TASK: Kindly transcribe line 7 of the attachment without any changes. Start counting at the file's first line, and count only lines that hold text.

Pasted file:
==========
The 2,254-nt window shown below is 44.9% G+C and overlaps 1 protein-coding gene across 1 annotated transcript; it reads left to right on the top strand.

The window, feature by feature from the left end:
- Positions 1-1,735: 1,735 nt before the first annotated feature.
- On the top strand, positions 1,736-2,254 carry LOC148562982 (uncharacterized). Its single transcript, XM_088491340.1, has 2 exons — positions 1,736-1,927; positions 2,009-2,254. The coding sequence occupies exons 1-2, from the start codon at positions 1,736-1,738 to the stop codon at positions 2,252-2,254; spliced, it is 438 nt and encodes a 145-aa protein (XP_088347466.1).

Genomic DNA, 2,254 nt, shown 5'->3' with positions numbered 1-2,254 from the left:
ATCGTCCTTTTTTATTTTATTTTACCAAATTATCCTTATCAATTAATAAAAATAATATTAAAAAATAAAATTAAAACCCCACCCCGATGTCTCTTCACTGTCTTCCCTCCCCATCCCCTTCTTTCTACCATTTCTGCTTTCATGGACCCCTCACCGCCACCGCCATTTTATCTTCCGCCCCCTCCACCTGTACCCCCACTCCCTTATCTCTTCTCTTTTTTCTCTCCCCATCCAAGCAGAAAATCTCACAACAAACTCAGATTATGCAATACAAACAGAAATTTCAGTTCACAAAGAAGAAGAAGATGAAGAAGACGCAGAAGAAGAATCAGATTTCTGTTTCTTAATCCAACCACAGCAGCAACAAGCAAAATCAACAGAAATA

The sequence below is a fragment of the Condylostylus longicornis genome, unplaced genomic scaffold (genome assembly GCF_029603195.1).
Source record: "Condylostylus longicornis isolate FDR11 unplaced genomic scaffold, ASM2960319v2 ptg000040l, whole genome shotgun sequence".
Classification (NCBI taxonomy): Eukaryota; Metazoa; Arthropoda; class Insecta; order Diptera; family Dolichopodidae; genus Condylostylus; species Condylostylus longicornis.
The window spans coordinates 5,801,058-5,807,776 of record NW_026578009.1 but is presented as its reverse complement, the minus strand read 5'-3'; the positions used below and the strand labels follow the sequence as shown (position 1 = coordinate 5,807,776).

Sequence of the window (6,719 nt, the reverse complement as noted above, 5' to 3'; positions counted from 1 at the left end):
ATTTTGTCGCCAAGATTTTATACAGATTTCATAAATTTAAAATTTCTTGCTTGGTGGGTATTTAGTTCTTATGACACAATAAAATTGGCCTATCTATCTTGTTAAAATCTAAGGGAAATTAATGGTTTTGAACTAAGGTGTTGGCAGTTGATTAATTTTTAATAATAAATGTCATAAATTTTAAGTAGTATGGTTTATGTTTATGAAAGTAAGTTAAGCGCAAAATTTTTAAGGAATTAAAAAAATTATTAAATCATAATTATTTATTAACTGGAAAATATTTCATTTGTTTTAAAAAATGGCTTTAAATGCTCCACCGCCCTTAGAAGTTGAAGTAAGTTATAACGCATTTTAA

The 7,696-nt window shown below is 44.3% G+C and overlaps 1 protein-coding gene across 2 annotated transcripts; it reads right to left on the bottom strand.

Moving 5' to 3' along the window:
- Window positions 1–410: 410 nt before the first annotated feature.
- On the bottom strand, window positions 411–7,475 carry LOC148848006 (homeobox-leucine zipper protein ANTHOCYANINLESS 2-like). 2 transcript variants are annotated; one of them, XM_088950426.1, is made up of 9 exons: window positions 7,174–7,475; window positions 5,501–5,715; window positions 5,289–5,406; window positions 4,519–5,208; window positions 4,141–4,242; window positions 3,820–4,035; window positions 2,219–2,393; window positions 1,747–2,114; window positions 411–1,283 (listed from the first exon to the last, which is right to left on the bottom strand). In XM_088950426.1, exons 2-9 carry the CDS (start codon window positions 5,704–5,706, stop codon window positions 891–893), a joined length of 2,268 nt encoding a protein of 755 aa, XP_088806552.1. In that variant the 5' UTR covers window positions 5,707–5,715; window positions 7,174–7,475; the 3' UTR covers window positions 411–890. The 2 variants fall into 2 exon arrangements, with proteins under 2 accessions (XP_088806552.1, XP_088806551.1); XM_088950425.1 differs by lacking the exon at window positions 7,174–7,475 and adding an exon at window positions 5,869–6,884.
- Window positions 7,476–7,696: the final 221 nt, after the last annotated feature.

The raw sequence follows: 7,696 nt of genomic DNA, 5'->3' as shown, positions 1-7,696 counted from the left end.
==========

The sequence below is a fragment of the Condylostylus longicornis genome, unplaced genomic scaffold (genome assembly GCF_029603195.1).